The Pittsburgh Press (December 31, 1940)
40,000 Songs Silenced –
NEW YEAR’S BELLS TO TOLL START OF A.S.C.A.P. RADIO WAR
By Earl B. Steele, United Press Staff Writer
New York, Dec. 31 –
The radio music war starts tonight at the stroke of the New Year.
From that moment, some 40,000 song hits of the past 56 years will be barred from 648 radio stations throughout the country.
“Auld Lang Syne,” “For He’s a Jolly Good Fellow,” and “Hail, Hail, the Gang’s All Here,” traditional salutes to the New Year, are not included, having gone into public domain from copyright expirations, but one immediate effect will be a switching in theme songs by practically all bands and programs.
Irving Berlin’s “God Bless America,” a patriotic favorite, and all the rest of the compositions by Berlin, George Gershwin, Cole Porter, Carrie Jacobs Bond, Jerome Kern, Rodgers and Hart and the other modern American favorites are on the banned list.
Restrictions will be so severe that the radio networks will broadcast tomorrow’s football games from soundproof booths, lest they broadcast any of the songs played by college bands.
The songs will be broadcast, but not by stations of the National Broadcasting Co., Columbia Broadcasting System or independents which have refused to negotiate a new license with the American Society of Composers, Authors and Publishers, popularly known as ASCAP. Instead, these stations will use the songs of Broadcast Music, Inc., an ASCAP competitor which they organized recently to fight ASCAP and which hastily has acquired a sizable catalogue.
BMI claims to have 600,000 arrangements, including such new hits as “The Same Old Story,” “Practice Makes Perfect,” “I Give You My Word,” “There I Go,” and “So You’re the One.” The networks also expect to draw heavily on songs in public domain, and in preparation for the war, many tunes of the early 1920s, and older ones that grandma played on the organ have been dragged from the attics and embellished with modern rhythms.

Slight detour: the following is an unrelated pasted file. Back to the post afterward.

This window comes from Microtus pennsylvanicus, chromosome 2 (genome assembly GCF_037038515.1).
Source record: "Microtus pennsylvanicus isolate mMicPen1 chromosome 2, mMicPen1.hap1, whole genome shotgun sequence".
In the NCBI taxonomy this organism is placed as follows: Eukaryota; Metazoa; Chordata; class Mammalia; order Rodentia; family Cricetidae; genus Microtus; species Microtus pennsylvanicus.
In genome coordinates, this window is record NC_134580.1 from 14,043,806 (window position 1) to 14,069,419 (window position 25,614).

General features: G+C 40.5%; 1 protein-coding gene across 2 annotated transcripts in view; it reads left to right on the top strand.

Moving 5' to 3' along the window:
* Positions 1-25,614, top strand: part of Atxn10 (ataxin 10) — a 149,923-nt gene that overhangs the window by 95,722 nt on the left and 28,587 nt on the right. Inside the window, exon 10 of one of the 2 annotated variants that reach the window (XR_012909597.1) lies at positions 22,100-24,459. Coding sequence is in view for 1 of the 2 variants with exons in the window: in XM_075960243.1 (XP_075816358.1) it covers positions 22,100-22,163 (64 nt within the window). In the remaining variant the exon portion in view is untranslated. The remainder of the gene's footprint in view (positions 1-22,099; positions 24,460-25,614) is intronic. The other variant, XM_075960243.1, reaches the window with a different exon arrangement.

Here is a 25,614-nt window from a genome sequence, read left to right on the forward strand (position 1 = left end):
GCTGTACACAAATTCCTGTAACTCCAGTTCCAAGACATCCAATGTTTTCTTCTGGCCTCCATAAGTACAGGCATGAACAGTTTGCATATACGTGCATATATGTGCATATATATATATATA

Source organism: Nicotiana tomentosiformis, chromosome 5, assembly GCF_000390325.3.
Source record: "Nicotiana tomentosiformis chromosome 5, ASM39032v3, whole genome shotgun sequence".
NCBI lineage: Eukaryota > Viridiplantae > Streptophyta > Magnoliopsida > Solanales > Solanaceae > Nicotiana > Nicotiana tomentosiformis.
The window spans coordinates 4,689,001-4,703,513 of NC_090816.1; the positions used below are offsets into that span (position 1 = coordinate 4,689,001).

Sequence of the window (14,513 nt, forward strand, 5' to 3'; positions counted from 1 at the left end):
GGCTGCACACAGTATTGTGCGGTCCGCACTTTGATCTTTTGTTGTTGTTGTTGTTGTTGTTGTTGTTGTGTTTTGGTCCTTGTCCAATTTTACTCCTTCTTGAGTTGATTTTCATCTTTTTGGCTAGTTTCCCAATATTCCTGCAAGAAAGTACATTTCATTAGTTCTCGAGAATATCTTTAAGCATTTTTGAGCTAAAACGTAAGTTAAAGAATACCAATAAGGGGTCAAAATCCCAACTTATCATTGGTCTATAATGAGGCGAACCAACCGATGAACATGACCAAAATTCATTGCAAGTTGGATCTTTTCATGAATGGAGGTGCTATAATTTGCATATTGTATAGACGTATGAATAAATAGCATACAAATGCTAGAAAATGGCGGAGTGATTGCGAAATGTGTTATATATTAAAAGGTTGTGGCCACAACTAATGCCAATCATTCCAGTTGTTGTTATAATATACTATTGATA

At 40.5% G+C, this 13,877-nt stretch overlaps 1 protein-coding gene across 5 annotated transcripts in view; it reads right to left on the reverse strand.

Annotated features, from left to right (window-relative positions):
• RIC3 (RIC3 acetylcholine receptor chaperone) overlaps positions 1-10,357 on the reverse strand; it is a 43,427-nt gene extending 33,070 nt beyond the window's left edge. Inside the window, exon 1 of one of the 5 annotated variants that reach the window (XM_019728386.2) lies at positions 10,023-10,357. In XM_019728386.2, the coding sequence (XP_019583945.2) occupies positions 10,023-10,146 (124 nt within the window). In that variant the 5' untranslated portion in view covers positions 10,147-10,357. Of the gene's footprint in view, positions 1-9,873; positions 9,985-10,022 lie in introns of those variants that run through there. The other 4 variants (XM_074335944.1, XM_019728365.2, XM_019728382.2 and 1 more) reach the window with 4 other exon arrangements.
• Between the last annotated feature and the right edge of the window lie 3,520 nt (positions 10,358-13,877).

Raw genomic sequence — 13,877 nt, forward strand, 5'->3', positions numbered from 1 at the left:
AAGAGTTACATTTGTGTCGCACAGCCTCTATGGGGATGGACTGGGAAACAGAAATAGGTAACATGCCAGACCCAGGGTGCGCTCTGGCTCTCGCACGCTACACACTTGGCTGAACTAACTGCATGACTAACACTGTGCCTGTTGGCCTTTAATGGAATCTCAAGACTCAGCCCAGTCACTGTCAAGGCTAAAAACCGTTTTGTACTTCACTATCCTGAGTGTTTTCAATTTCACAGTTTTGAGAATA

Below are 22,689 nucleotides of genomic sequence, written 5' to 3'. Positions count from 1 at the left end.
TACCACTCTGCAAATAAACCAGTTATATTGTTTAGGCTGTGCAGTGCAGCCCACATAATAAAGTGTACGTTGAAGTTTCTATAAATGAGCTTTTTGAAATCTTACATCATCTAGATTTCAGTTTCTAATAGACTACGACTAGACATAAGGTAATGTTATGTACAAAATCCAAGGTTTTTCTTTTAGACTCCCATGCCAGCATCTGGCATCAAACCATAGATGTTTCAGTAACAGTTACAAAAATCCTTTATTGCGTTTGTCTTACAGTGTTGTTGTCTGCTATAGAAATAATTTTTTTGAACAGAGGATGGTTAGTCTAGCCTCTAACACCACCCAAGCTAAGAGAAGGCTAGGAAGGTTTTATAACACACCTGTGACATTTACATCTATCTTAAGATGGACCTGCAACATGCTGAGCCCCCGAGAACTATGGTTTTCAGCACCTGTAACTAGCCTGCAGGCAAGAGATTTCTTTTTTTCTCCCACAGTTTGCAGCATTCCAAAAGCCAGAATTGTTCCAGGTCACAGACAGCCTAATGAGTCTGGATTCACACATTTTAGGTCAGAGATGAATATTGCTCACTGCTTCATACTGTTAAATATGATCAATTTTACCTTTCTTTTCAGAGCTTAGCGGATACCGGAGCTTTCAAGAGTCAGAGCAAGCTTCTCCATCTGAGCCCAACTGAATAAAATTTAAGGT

The dispute is over fees charged by ASCAP, founded in 1914 by Victor Herbert and eight others to control the use of their own and other members’ songs. Herbert is said to have originated the idea while sitting in the old Shanley’s Restaurant here, listening to a band play his “Kiss Me Again,” and realizing that he was getting nothing for the performance.
U.S. to Step In
Since then, virtually all successful songwriters have belonged to ASCAP, and the fees collected from commercial music users – the radio industry alone claims to have paid it 26 millions in the past 17 years – have been distributed among members on the basis of seniority as well as the popularity of their songs.
Both sides ruled out the possibility of an 11th hour truce but the Department of Justice has announced it will step in Monday to file antitrust charges against all concerned – ASCAP, BMI, NBC and CBS.
‘Name’ Bands Suffer
“Big name” bands were the chief sufferers under the new restrictions because most of their arrangements were ASCAP – some bands valuing such categories at $50,000. For the last few weeks arrangers have been frantically making up non-ASCAP tunes for use on the networks.
Virtually every prominent band thus already has sufficient material in its files to permit to broadcast even under the ASCAP banner, although they will not be able to play many of the tunes with which they are closely identified through themes and signatures.
CBS barred the use of ASCAP music on all sustaining programs early in December and NBC followed suit last week. The prohibition did not, however, remove any band of consequence from the air.
Some band leaders whose forte is swing were especially hard hit because many of the trills and shadings of melodies used in swing have been copyrighted by ASCAP and no extemporaneous music will be permissible on the radio lest a copyrighted ASCAP strain creep in. ASCAP has listening and recording posts all over the country.
Mutual Broadcasting System, which also will be on a complete non-ASCAP basis beginning tomorrow, occupies a different position from the other major networks in the controversy. Mutual officials said that since the network was a co-operative one – with each station independently owning its own facilities but tied in on the network – there was no question of litigation between MBS and ASCAP.